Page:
How to Use Mindfulness in Relationship

I love the above quote about Mindfulness – it really clarifies and simplifies our spiritual practice, doesn’t it?! So how do we put this simple practice to use in our relationships?

I think one of the hugest challenges we have with other people is wishing that they were different than they are. Even in people whom we love very much, we can’t help noticing what we perceive as their faults, flaws – basically, areas where they are unlike who we are.

With our loved ones, it’s helpful to remind ourselves that everyone is on a different journey through life and their path may not look like ours. If it seems that they need help, we can offer it, but we need to honor their wishes if they decline the offer.

If we insist on just well-meaningly stepping into their process to “help” move it along or give advice – which we often do with our children or spouses – it often does not end well. We might feel we’re “helping”, but it really is a disrespect and a disservice to the person working it out for themselves at the pace and in the way that is best for their self-mastery.

If you are single and looking for a life partner, you’re constantly dating inappropriate choices until you find a partner that’s  worth exploring further. So until you get to that point, you’re noticing how different your date is from yourself, or maybe how different your date is from your idea of your ideal mate.

Practicing mindfulness is getting through the date without wishing it were different. That practice allows you to observe, notice, and learn what it is that you really want and don’t want in a partnership, and improves your chances of finding a match sooner. Judging the experience as bad or unpleasant can actually block your ability to find true love!

So those are just a couple of ways we can be aware of what’s happening in our relationships without wishing they were different. But how do we enjoy the pleasant without holding onto it, or be with the unpleasant without fearing it will always be that way?

It seems to be quite difficult for us humans to be unattached to what is going on. We are meaning-making machines, and our need to have a healthy ego for interacting with the world causes us to want to identify with things going on around us, and therefore attach to them.

Attaching to the pleasant seems innocuous enough, except that when it changes and is no longer pleasant, we become disappointed. And fearing that the unpleasant will always be that way is an attachment too – we are attaching ourselves to an outcome we don’t prefer.

One of the benefits of remaining unattached to the pleasant or unpleasant is certainly to avoid unnecessary emotional ups and downs. Our world is filled with plenty enough stress, so if we can manage our attachments, we can manage the toll that the stress takes on our systems.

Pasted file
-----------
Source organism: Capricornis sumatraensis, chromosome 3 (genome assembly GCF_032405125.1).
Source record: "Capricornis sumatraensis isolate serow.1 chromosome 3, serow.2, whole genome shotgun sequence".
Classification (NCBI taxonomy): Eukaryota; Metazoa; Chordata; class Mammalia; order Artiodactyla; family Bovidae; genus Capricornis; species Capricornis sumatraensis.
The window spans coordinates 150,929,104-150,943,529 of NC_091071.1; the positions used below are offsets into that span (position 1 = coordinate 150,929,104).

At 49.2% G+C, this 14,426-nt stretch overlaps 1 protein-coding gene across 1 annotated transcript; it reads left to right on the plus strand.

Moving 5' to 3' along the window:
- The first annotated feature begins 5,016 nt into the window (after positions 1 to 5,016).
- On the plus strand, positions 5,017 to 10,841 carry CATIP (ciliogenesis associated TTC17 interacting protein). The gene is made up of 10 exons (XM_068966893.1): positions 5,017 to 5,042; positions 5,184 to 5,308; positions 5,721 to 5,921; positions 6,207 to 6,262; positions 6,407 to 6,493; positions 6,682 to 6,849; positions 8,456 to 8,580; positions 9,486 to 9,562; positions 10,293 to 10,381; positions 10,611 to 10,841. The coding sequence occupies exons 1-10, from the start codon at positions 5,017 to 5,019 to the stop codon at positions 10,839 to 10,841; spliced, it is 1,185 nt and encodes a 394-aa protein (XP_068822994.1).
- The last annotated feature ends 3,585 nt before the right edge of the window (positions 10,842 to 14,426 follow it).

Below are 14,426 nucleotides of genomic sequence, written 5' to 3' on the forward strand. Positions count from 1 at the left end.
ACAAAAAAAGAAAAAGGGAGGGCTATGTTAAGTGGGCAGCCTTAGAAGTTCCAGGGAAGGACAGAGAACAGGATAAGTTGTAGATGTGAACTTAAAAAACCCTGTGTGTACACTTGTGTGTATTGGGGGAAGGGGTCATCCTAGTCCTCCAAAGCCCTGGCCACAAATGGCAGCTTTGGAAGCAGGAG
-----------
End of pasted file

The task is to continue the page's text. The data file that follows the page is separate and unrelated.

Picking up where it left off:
But there is a more important benefit: in staying unattached to whatever is going on, we allow our natural Source energy to flow freely to where it is most needed. Our Source or spiritual energy has the power to heal our bodies, heal our emotions, and heal situations and experiences. And our attachments block the natural flow of that powerful positive energy from bringing us what would be most beneficial moment to moment.

So you can see how powerful the practice of Mindfulness is. It allows love to flow between us, through our relationships, it helps heal whatever may need healing, and brings us a greater Good that we may be needing. What we give attention to is what grows in our lives, and Mindfulness is a way of giving the attention of love to everyone around us.

Before I end, I need to clarify the term “unattachment”. Sometimes I hear clients say, “But I can’t go through life unattached! I am too passionate! I can’t be so cold and distant.” This is a common confusion – there is detachment and there is unattachment.

Detaching from what is happening is an emotional distancing, a self-protection that is a contracting rather than an expanding energy. It is actually a defense mechanism, so there IS a form of attachment to this energy – it’s an attachment to not wanting to be attached!

On the other hand, unattachment is the ability to be fully present, aware, awake, and ready to respond to whatever may be going on in the moment. It is an open energy, allowing things to be as they are, which is an expansive and inclusive energy. That’s a huge difference. I hope that helps clarify the difference between the two.

I’d love to hear what you thought of this article – did it help? Do you have more questions? In what ways do you already practice Mindfulness in your relationships? How does it help you?

Leave your comment below or on my Facebook page here.

2 thoughts on “How to Use Mindfulness in Relationship”

  1. Great post Nijole, very helpful guidelines and how unattachment can be so positive for relationships. I also see how I can use this in my daily life and in interactions with my partner and other people. I really love the explanation of the difference between detachment and unattachment. I don’t think I’ve ever heard anyone explain this before! Thank you.

    1. Thanks, Tara, I’m so glad it spoke to you! Yes, the distinction between unattachment and detachment is important – one allows flow and the other blocks it. Blessings!

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